Looking back, moving forward

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Photo by Anthony Garnier.

The search for President Thomas Keefe’s replacement may take up to a year if it resembles past presidential searches.

Associate Provost Dr. John Norris has experienced six different presidencies and served on the search committee that chose Keefe’s predecessor, Dr. Frank Lazarus.

The transition can take “anywhere from six months to a year,” Norris said.

“You have to put together a search,” Norris said. “They normally hire a search firm, and there’s a search committee.”

UD has had eight presidents and seven transitions between their terms. Interim presidents were appointed for five of these transitions.

Norris said that the search committee includes members of the board, faculty, and alumni and that a search firm is generally hired to help with this process.

The search firm’s “primary job is to seek out recommendations and … invite people to consider applying for the job,” said Norris.

Keefe’s abrupt departure is surprising compared to the last two presidents’ more traditional resignations.

Lazarus announced his retirement in April 2009 and took a pre-retirement sabbatical in September, but his retirement did not take effect until that December, according to an April 6, 2009 article by The Dallas Morning News.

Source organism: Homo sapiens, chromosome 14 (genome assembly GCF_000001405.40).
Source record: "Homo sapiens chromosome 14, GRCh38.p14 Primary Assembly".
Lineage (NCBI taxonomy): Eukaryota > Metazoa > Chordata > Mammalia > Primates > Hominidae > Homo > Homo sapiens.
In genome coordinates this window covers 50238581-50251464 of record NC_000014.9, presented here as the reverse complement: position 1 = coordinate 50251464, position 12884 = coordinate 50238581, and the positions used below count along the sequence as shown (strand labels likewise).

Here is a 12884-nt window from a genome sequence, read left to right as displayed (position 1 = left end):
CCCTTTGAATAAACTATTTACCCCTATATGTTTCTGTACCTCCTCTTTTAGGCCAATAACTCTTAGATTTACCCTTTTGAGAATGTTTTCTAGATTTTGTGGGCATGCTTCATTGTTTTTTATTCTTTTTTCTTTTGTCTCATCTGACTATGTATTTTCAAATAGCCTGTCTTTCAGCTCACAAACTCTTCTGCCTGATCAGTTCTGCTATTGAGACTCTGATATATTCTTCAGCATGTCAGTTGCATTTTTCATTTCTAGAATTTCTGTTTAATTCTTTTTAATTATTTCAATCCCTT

The Board of Trustees gave Lazarus the title of President Emeritus when he left in honor of his “extraordinary impact on the University of Dallas,” according to the article.

It is unclear why Lazarus retired from UD since he later become provost and vice president for academic affairs at Assumption College in Worcester, Mass., according to another article in The Dallas News from May 2010.

Lazarus’ predecessor Monsignor Milam Joseph’s resignation was less smooth.

He had planned to stay until 2005 but announced his resignation in October 2003 after the economic downturn following the September 11 terror attacks sent UD into a financial crisis, according to a Nov. 16, 2003 article in the Morning News.

While Joseph’s presidency was controversial, he said that no one pressured him to leave, according to the Morning News.

Despite this, Joseph chose to resign and stayed until the end of the academic semester.

Keefe’s departure is unlike his last two predecessors’ resignations in that the decision to end his tenure was not his own. While Lazarus and Joseph had the opportunity to announce their own departures, the board issued a statement regarding Keefe’s departure prior to any statement from the president.

Norris was unsure whether any other UD presidents have left before the end of the semester.

“I can’t remember at what times the other presidents have left,” Norris said. “It wouldn’t surprise me if we had been in this situation [of a mid-semester decision] before, but honestly I just don’t remember.”

Multiple members of faculty, speaking on condition of anonymity out of concern for their positions, have stated that for at least the past three presidential transitions, “every president left under troubled circumstances.”

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